Format

Send to

Choose Destination
See comment in PubMed Commons below
BMC Med Inform Decis Mak. 2016 Jul 15;16:92. doi: 10.1186/s12911-016-0331-2.

Feasibility study of portable technology for weight loss and HbA1c control in type 2 diabetes.

Author information

1
School of Health and Related Research, Sheffield, Regent Court, The University of Sheffield, 30 Regent Street, Sheffield, S1 4DA, UK.
2
Safer Care, Tamworth House, 185 Shirebrook Road, Sheffield, S8 9RF, UK.
3
Department of Oncology and Metabolism, The University of Sheffield, Beech Hill Road, Sheffield, S10 2RX, UK.
4
Department of Academic Rheumatology, King's College London, Denmark Hill, London, SE5 9RS, UK.
5
School of Health and Related Research, Sheffield, Regent Court, The University of Sheffield, 30 Regent Street, Sheffield, S1 4DA, UK. p.cudd@sheffield.ac.uk.

Abstract

BACKGROUND:

The study investigated the feasibility of conducting a future Randomised Controlled Trial (RCT) of a mobile health (mHealth) intervention for weight loss and HbA1c reduction in Type 2 Diabetes Mellitus (T2DM).

METHODS:

The intervention was a small wearable mHealth device used over 12 weeks by overweight people with T2DM with the intent to lose weight and reduce their HbA1c level. A 4 week maintenance period using the device followed. The device records physical activity level and information about food consumption, and provides motivational feedback based on energy balance. Twenty-seven participants were randomised to receive no intervention; intervention alone; or intervention plus weekly motivational support. All participants received advice on diet and exercise at the start of the study. Weight and HbA1c levels were recorded at baseline and weeks 6, 12, and 16. Qualitative interviews were conducted with participants who received the intervention to explore their experiences of using the device and involvement in the study including the training received.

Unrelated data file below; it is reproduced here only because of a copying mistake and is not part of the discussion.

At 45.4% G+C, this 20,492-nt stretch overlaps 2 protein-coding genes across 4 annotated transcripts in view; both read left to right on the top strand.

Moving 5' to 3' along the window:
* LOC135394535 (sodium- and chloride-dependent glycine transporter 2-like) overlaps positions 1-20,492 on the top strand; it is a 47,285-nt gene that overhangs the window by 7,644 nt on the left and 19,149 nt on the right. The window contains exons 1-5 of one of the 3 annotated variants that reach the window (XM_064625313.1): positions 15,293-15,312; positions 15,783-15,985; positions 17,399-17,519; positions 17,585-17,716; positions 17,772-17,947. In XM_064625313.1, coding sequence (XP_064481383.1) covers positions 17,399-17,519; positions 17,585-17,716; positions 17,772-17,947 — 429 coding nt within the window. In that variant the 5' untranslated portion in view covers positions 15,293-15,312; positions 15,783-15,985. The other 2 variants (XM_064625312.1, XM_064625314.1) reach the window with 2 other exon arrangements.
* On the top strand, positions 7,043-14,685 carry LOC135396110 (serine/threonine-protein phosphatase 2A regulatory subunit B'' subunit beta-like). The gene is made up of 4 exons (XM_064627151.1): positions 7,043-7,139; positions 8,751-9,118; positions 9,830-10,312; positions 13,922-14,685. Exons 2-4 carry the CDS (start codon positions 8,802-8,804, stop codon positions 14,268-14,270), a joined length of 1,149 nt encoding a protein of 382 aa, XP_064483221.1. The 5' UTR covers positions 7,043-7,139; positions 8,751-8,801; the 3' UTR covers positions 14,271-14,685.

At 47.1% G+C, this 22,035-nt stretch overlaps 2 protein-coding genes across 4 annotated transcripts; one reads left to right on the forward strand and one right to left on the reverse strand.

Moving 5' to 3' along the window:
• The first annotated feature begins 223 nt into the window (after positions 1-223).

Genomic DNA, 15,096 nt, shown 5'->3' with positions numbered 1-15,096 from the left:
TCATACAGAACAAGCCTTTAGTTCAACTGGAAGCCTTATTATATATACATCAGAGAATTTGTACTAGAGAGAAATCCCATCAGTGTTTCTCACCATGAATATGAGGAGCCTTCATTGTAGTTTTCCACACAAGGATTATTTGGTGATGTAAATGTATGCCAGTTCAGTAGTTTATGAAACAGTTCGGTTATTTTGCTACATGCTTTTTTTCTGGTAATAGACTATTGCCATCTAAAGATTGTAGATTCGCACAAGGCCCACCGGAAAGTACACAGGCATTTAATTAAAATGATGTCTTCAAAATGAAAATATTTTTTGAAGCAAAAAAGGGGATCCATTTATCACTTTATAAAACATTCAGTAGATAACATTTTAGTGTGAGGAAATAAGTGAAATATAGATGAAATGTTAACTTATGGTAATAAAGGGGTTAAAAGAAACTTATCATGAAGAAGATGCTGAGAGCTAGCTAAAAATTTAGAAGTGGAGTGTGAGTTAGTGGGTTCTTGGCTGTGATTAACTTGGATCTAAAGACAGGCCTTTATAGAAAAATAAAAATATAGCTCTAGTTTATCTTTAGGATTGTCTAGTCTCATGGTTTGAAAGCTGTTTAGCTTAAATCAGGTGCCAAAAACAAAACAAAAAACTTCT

RESULTS:

Overall the device was perceived to be well-liked, acceptable, motivational and easy to use by participants. Some logistical changes were required during the feasibility study, including shortening of the study duration and relaxation of participant inclusion criteria. Descriptive statistics of weight and HbA1c data showed promising trends of weight loss and HbA1c reduction in both intervention groups, although this should be interpreted with caution.

CONCLUSIONS:

A number of methodological recommendations for a future RCT emerged from the current feasibility study. The mHealth device was acceptable and promising for helping individuals with T2DM to reduce their HbA1c and lose weight. Devices with similar features should be tested further in larger studies which follow these methodological recommendations.

KEYWORDS:

Feasibility; HbA1c; Mobile health; Obesity; Type 2 diabetes; Weight

PMID:
27418275
PMCID:
PMC4946211
DOI:
10.1186/s12911-016-0331-2
[Indexed for MEDLINE]
Free PMC Article
PubMed Commons home

PubMed Commons

0 comments
How to join PubMed Commons

    Supplemental Content

    Full text links

    Icon for BioMed Central Icon for PubMed Central
    Loading ...
    Support Center